PDF Stuff

Knuth’s TeX creates files in an output format called DVI (DeVice Independent file format). More recent implementations of TeX (pdfTeX, XeTeX, LuaTeX) produce their output in PDF format. If you use a graphical user interface such as TeXworks to work with .tex files you will probably never encounter a .dvi file, as TeXworks is targeted at the direct generation of PDF output.


To get outlines (bookmarks) in your document: use the Navigator package by Paul Isambert:

\input navigator

\outline{0}{Chapter 1 – XeTeX}

\outline{1}{Section 1 – Unicode Support}

The \outlines are placed before the text they refer to. The number between the first pair of braces determines where the bookmark comes in the hierarchy: the lower the number, the higher the level of the bookmark.

pdfTeX and LuaTeX require that the command \finishpdffile be given at the end of the file for the outline hierarchy to be built. See the file ‘cm.tex’ on the Fonts page for an example.

This code ensures that bookmarks will be visible by default when the document is opened in a PDF reader. For XeTeX:

\special{pdf: docview << /PageMode /UseOutlines >>}

For pdfTeX/LuaTeX:

\pdfcatalog{/PageMode /UseOutlines}


Mark up for PDF metadata (author, title etc). For XeTeX:

\special{pdf: docinfo <<
/Author (Herodotus)
/Title (Histories)
/Subject (Ancient History)
/Keywords (Greeks, Persians)

other keys, such as /Date, /Creator, /Producer seem to be set automatically by XeTeX. The metadata can be viewed by clicking File > Properties in Adobe Reader.

For pdfTeX/LuaTeX:

\pdfinfo {
/Title (example.pdf)
/Author (Tom and Jerry)
/Subject (Example)
/Keywords (mouse, cat)

(from page 24 (22) of the pdfTeX users manual:)

The pdfTeX code given on this page also works in LuaTeX prior to version 0.85. In LuaTeX v. 0.85 most commands of the form \pdf* have been replaced by calls to one of three new primitives, \pdffeedback, \pdfextension and \pdfvariable. These take keywords so for example \pdfinfo becomes \pdfextension info. Some other commands simply drop the \pdf prefix, e.g. \pdfprotrudechars and \pdfadjustspacing become \protrudechars, \adjustspacing.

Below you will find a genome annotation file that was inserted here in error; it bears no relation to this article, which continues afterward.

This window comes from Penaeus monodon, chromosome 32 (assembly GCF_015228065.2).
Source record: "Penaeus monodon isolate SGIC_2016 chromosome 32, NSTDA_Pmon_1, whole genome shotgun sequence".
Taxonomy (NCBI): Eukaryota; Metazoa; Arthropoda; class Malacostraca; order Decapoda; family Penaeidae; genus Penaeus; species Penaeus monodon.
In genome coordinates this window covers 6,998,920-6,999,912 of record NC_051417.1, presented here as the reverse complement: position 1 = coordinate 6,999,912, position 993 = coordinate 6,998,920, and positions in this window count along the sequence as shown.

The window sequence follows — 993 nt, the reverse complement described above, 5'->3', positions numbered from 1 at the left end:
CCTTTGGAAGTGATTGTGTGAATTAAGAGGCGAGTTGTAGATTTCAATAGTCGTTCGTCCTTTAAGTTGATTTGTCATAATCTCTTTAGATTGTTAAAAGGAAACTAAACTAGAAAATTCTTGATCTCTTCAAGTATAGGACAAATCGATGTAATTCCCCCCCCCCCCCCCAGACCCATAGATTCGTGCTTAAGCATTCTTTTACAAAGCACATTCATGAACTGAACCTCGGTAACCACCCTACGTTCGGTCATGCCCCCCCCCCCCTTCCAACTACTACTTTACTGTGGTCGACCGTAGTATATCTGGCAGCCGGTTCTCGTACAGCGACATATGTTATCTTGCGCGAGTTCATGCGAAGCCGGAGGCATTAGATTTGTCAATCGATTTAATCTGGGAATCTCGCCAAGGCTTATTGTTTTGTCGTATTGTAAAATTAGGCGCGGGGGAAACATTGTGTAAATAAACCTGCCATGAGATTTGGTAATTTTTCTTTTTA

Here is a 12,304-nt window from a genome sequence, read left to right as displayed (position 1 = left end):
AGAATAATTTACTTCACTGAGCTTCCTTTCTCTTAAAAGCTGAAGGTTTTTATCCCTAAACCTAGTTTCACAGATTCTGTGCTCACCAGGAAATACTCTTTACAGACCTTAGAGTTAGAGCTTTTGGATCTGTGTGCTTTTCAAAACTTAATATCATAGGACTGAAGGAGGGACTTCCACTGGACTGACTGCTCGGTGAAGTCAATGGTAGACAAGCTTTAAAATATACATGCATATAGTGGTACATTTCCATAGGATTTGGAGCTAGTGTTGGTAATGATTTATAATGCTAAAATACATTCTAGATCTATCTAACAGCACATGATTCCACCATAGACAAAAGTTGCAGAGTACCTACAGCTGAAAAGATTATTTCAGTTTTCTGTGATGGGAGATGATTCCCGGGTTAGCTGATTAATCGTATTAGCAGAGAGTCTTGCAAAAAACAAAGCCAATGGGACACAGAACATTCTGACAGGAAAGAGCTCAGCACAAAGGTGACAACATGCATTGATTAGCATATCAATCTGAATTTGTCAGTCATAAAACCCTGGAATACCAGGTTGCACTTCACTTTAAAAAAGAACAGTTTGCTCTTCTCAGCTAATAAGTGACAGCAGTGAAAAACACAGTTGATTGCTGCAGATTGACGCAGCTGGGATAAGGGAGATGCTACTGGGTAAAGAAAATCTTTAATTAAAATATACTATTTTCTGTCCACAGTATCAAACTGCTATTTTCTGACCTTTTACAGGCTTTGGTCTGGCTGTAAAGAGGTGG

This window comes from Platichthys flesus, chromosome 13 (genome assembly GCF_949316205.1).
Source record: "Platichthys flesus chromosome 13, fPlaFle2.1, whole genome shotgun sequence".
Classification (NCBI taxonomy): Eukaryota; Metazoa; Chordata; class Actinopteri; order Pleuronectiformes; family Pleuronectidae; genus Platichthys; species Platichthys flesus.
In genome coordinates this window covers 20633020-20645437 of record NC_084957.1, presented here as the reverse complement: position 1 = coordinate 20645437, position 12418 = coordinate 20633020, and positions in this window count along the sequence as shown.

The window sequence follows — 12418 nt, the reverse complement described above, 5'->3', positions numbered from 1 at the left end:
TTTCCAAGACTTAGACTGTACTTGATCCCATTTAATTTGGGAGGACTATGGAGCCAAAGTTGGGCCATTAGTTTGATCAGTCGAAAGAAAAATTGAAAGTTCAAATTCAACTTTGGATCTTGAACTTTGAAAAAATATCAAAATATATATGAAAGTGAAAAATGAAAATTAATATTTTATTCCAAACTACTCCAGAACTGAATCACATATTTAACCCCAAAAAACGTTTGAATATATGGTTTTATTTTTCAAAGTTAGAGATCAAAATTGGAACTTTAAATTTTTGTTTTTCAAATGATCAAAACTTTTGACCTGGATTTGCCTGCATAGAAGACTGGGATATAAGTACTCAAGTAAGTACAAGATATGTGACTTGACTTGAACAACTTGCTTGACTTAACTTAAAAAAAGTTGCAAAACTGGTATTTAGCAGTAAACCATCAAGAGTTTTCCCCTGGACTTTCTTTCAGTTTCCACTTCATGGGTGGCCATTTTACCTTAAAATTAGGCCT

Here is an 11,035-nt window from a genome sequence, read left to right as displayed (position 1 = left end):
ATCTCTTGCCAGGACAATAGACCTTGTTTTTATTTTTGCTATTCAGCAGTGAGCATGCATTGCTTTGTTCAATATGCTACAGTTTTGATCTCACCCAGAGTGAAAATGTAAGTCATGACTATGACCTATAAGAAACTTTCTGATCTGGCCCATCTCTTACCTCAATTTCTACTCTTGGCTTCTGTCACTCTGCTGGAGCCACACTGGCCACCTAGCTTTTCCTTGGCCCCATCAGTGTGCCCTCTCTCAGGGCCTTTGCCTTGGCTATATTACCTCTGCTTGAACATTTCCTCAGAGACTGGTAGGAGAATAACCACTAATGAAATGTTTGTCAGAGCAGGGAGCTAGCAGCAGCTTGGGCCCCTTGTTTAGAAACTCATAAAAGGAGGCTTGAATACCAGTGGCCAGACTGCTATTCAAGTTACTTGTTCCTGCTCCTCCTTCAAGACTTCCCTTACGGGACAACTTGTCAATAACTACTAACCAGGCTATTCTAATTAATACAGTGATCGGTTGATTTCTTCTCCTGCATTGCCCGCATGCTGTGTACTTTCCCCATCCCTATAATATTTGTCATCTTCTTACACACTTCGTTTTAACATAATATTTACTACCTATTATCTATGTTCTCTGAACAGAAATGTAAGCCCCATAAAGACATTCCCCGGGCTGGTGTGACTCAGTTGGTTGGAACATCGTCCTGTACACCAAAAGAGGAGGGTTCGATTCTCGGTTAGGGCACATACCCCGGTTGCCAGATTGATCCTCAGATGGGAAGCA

The practical affect of these changes is that certain things that rely on the \pdf primitives, (e.g. Navigator, certain Eplain commands) no longer work in the newer versions of LuaTeX. See the file ‘luatex2017.tex’ on the Misc page for a way of getting round this.


PDF page labels (logical page numbers). For XeTeX:

\special{pdf:docview <</PageLabels<</Nums[0<</P(title)>>1<</S/r>>3<</S/D>>]>>>>}

For pdfTeX/LuaTeX:


The mark up above, which I found here
controls how page numbers appear in the page number field of the PDF reader. Say you have have a book with a half title, blank verso, full title page (recto), imprint page (verso), table of contents (two pages) and then page one of chapter one. That’s six pages of prelims before you get to chapter one, page one (‘page one’ is actually page seven). See the files for an example:

prelims.tex, prelims.pdf.

UPDATE. I originally used this markup:

\special{pdf:docview <</PageLabels<</Nums[0<</P(title)>>4<</S/r>>6<</S/D>>]>>>>}

to get lower case roman numerals to start on the first page of the contents. It seems that most books that use lower case roman numerals in the prelims start the numbering from the very first page – the half title in this example – even though no page numbers are printed on the title or imprint pages. I have moved \pageno=-1 from the contents page to the half title. This altered code changes the PDF PageLabels to match:

\special{pdf:docview <</PageLabels<</Nums[0<</P(title)>>0<</S/r>>6<</S/D>>]>>>>}

The PDF PageLabels code has no effect on the printed document; it just means that if you enter say ‘10’ in the page field of Adobe Reader, it will take you to the page with ‘10’ printed on it (which is actually the 16th page in this document). If you used arabic numerals from the first actual page instead of lower case roman numerals you would not need this code at all.

I put in some PDF bookmarks using the Navigator package. Also I used Eplain’s cross referencing macros () to hyperlink chapter pages to the contents page.


Sumatra PDF is a lightweight PDF reader that runs on MS Windows. It is designed for portable use, so it can be run from a USB stick if you wish. Unlike Adobe Reader it does not lock the PDF file, so you can leave it open when you edit a file in TeXworks and run TeX. (I like to view the document as a two page spread in the PDF reader.) You can open multiple instances of the same document. Also, if you click on a hyperlink in Sumatra PDF, pressing the Backspace key will take you back to where you were.